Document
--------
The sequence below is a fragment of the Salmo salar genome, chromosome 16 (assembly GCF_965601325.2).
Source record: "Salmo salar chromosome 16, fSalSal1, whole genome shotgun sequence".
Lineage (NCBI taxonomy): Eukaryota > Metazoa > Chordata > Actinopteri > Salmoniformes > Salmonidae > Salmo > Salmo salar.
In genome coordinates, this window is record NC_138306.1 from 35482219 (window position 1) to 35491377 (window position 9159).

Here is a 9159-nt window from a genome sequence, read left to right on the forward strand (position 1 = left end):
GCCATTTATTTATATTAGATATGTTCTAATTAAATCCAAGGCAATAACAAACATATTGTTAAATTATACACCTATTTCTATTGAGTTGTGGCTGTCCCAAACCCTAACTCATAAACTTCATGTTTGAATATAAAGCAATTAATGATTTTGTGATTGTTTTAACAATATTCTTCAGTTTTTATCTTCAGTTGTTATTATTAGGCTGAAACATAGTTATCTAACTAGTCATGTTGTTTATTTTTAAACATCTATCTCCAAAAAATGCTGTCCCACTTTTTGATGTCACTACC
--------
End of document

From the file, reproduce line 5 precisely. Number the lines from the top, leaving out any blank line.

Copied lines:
Here is a 9159-nt window from a genome sequence, read left to right on the forward strand (position 1 = left end):